"... We are the clay, You are the potter; ... " Is 64:8
I have come that they may have life and have it to the full (John 10:10).
The whole work of priestly formation would be deprived of its necessary foundation if it lacked a suitable human formation (PastoresDaboVobis, 43).
The seminary aims at forming men of virtue, of human excellence and goodness of character, founded on psycho-emotional integration, and modeled on Christ’s example of authentic humanity (UPPPF, 18). Human formation, when it is carried out in the context of an anthropology which is open to the full truth regarding man [human person], leads to and finds its completion in spiritual formation (PastoresDaboVobis, 45).
In large seminaries, the students should be suitably organized in smaller groups, to enable more personal attention to be given to each student, while retaining unity of discipline and scientific training (OptatamTotius, 7).
Intellectual formation can be regarded as a component of both human and spiritual formation: intelligence seeks its own growth which reaches its apex in the knowledge of God. The intellectual formation of seminarians, however, finds its unique justification in the very nature of the ordained ministry and the mission of evangelization (Updated Philippine Program for Priestly Formation, 94; cf. PastoresDaboVobis, 51).
Intellectual formation in theology has a definite pastoral orientation and goal. Through theological study, “the future priest assents to the word of God, grows in his spiritual life and prepares himself to fulfill his pastoral ministry.”(Updated Philippine Program for Priestly Formation, 95; cf. PastoresDaboVobis, 51).
For the sake of being able to proclaim the Gospel in a credible, inviting and convincing way, seminarians need a high level of intellectual formation, especially when one realizes that the Gospel is to be preached to a world beset by fresh and complicated questions and problems arising from scientific, technological, ideological and cultural changes (Updated Philippine Program for Priestly Formation, 96).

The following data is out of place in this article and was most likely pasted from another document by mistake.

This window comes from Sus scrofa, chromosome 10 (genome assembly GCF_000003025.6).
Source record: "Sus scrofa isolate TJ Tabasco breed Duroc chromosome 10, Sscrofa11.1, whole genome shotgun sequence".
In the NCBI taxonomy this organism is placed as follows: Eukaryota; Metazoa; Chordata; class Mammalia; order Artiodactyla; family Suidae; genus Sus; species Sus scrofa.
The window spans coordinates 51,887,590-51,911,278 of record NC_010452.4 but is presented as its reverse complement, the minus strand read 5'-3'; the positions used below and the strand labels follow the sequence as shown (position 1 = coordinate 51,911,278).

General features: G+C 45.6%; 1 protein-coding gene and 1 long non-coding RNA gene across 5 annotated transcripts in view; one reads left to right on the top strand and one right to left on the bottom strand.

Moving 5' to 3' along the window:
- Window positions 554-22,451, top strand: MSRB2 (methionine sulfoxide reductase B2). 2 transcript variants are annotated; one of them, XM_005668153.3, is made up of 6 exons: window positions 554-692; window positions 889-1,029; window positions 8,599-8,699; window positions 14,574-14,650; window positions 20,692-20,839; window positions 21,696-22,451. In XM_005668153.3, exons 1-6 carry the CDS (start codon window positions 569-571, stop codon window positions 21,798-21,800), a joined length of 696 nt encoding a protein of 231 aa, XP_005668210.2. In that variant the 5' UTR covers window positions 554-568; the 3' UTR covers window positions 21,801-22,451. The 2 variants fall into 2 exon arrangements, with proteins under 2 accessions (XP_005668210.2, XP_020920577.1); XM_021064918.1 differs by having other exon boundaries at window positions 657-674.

The objective of major seminaries is to make the seminarians true shepherds of souls [persons and communities] after the example of our Lord Jesus Christ, teacher, priest and shepherd. They should be trained to undertake the ministry of the shepherd, that they may know how to represent Christ to people, Christ “who did not come to be served, but to serve others and give his life as a ransom for many” (Mk 10, 45; Jn 13, 12-17), and that they may win over many by becoming servants of all (1 Cor 9, 19). Hence, all elements of their training—spiritual, intellectual, disciplinary [human, pastoral]—should be coordinated with this pastoral aim in view. All superiors and teachers should zealously cooperate to carry out this program in loyal obedience to the bishop’s authority (OptatamTotius, 4).
Hence, St. John Vianney Theological Seminary “aims at forming future servant-leaders with a deep commitment to and competence for pastoral leadership and service, especially of the poor and the suffering, in union with Christ, the Good Shepherd, and the shepherds in the Church towards the building up of the local Church in communion and mission” (PastoresDaboVobis 57 -59). Vatican II and PCP II envision the Church as “a Community of Disciples, a Church of the Poor, committed to the mission of renewed integral evangelization.” (Message of the National Pastoral Consultation on Church Renewal,1)
The seminary aims at forming men whose lives find their center in personal and transformative communion with God in Christ, and who seek to unite themselves with God’s saving will in all aspects of their lives, especially through participation in the mission of Christ as an ordained minister of the Church.
The seminarian becomes a man of familiaritas cum Deo, with a living and personal friendship with the Lord, expressed in and nourished by a daily life of personal and communal prayer, which finds its high point in the Eucharist. His relationship with God is not simply an aspect of his life, but becomes its center, and thus, transforms all his other relationships, his perceptions, his desires, his choices. He grows not only in prayer, but in the habit of discernment: he constantly seeks the will of God in his life, making himself docile to the leadings of the Spirit, and striving to grow in the freedom which allows him to respond to God’s will (UPPPF, 19).
The spiritual life of the seminarians takes its main pattern from Christ the Priest, with whom future priests have a special fellowship through their vocation. Since they must share ‘in the one priesthood and ministry of Christ’ (PresbyterorumOrdinis, no.7), they must be conformed with Him not only through sacred Ordination, but with their whole heart, gradually by daily effort taking up the life taught by the Gospel.
The spiritual formation program for seminarians in theology at SJVTS is the result of the accumulated experience of formators since the foundation of the seminary in 1985. The goals and principal policies and practices of this formation program follow those given by the Church, especially in the documents of Vatican and others issued after the council.